All you can do here is be as careful as possible, look around if you’re able too, try to shy a glimpse, or listen for more engine sounds. They can help by trying to show themselves in your mirrors before going through. Be aware that just because you see one car go past that may not be the end of them. Whether after a blue flag or whenever, as the same limitations always apply.The drivers doing the lapping/passing should also bear in mind these limitations.
You (passing drivers) be aware that the car you’re lapping may have absolutely no knowledge of your presence what-so-ever. Be careful. You should always try to show yourself in the mirrors of an ahead car before trying a pass.
Overtaking: The Contested Pass
The contested pass, or the pass done in anger, whatever you want to call it, is arguably one of the most difficult things to do cleanly without incident in rFactor. Battling for position, passing and counter passing, wheel to wheel racing, is also the most fun thing to do.
The problem with close racing of any sort, contested passing included, is largely one of what each driver in the situation can see of the other. It’s just that there’s a lot of guessing going on about exactly where and how close you are to another driver. The sim’s range of vision is much less than real life. There are huge blind spots to contend with. The contested pass then is all about what you can and can’t see.
rFactor’s Blind Spots
rFactor has got very large blind spots. Often, nearby cars are simply not visible to you. The extent of the blind spots vary per car. For the F3 they are as follows (default field-of-view): You can see down a narrow field of view extending out directly behind you via your mirrors. Forward of this mirror area your blind spots begin – the shadowed area in the illustration. Your forward vision isn’t 180 degrees as you might imagine but is also restricted to an angled area that extends out in front of the car.Perhaps one of the most significant things of which to be aware, is that your blind spots extend out in front of your own car.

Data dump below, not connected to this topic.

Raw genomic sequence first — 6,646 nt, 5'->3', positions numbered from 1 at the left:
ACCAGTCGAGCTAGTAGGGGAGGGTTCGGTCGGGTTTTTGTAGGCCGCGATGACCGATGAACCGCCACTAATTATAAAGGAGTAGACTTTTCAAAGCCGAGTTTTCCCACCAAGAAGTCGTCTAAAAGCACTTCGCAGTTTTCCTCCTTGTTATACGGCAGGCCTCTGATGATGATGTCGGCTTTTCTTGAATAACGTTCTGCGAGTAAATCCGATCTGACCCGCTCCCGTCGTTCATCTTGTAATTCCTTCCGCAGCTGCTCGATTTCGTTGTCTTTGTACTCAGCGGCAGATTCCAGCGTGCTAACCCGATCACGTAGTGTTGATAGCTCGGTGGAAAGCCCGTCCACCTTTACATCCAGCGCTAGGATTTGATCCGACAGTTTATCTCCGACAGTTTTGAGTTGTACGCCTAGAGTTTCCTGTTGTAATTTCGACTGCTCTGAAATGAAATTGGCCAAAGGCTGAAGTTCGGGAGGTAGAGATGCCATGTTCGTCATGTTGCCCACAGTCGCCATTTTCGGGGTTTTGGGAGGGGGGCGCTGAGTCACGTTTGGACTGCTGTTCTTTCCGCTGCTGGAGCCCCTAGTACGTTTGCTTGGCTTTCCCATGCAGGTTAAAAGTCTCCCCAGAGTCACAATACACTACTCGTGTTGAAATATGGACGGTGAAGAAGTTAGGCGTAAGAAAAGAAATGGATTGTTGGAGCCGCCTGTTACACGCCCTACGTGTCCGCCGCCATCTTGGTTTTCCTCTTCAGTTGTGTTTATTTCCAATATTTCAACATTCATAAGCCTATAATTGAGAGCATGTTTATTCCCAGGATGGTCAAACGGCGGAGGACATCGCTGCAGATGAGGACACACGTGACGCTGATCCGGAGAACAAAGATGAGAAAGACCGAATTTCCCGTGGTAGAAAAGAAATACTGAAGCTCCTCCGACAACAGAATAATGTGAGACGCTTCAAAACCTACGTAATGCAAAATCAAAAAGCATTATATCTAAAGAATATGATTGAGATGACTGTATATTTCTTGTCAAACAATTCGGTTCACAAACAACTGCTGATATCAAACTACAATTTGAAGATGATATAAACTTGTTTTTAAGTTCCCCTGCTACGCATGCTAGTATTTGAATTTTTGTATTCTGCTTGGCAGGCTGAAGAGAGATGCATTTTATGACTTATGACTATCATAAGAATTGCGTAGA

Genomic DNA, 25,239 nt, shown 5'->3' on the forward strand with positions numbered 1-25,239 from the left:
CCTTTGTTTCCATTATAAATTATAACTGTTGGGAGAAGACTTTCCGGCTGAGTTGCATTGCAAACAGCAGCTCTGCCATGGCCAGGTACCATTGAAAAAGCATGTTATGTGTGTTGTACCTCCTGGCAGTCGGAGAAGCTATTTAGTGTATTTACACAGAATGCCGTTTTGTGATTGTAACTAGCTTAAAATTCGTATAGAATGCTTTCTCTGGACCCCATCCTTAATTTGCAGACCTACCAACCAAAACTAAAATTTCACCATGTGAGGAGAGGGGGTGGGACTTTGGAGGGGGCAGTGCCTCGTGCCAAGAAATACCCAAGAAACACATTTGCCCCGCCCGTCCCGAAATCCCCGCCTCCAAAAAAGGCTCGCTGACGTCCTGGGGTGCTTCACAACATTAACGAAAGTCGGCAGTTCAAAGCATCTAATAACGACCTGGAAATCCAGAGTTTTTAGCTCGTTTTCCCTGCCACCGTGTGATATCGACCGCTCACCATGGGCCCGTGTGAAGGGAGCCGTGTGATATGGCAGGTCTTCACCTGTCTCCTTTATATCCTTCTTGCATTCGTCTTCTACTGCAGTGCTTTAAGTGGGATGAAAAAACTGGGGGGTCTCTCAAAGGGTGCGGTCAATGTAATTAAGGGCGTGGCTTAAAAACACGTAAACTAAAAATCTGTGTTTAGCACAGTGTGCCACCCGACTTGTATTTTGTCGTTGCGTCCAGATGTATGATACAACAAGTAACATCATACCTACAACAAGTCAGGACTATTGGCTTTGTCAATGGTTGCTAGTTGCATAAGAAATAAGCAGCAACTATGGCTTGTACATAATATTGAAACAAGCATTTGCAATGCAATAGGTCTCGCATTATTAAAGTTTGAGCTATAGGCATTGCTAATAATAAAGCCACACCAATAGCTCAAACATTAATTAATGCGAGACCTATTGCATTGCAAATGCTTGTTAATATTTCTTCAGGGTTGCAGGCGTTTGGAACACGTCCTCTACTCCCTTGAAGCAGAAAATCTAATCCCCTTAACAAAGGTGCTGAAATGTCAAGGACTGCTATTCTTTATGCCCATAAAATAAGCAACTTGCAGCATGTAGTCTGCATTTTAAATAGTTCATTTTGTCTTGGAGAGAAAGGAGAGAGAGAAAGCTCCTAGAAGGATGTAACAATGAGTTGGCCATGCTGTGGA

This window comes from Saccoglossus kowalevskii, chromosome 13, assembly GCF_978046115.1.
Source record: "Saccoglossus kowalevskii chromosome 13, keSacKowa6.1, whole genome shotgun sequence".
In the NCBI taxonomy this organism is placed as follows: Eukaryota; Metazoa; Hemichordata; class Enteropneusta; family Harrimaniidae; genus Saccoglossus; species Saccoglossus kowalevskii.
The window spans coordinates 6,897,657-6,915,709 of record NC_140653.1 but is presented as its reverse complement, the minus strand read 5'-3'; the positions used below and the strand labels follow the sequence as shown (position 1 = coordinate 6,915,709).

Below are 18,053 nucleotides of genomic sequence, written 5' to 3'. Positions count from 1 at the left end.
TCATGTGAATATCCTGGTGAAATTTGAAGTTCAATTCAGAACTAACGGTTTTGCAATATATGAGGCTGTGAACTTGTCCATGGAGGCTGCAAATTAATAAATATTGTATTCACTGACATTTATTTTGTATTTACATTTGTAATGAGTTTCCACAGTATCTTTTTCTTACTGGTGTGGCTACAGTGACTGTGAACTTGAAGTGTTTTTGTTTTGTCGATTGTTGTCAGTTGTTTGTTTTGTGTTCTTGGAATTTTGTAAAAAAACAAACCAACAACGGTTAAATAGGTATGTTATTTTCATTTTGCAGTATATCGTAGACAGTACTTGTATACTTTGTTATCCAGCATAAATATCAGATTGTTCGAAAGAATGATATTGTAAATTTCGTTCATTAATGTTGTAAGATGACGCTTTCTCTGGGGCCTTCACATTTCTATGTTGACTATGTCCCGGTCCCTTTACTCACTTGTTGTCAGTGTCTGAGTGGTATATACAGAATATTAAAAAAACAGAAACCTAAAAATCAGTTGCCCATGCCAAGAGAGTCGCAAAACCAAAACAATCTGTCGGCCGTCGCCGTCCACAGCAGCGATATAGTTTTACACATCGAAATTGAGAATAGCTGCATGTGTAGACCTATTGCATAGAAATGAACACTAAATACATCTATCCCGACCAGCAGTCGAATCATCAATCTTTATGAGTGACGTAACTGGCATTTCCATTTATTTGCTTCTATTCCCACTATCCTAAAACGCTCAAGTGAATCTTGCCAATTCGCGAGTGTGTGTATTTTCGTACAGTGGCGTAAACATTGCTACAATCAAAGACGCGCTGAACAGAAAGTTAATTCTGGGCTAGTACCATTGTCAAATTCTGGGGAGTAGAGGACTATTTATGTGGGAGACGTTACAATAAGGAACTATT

I’ve seen several exchanges where one guy says something like, “what were you doing? I was in front of you! The corner was mine!” etc. Obviously unaware that you can be in front but still be unseen.The answer to the problem of driving very close to other cars you can’t actually see is to drive with a lot of caution, care, and respect for your fellow drivers. You have to use your wits and anticipation. Most importantly, you must leave room for other cars whenever you have reason to believe they might be beside you. You can’t wait to be sure they’re beside you.
By the time you’re sure, i.e. you can see them, it’s too late. You need to leave room simply if you have reason to believe someone might be beside you.Leaving room for another car means you’ll not be driving the ideal racing line. It also means you’ll be driving a line you haven’t practiced and which is unfamiliar to you. All this means you’ll be slower through the given section than usual. This also means that not only will the action of leaving room provide the opportunity for an opponent to pass you, but it also enhances the likelihood of their success – while you’re in a slower-than-usual mode of driving.
But that’s tough. It’s just the way it is, and frankly it’s not that much a departure from real life racing in some of these respects. All things considered, you will still experience the best of sim racing enjoyment by always leaving room for your opponents wherever appropriate.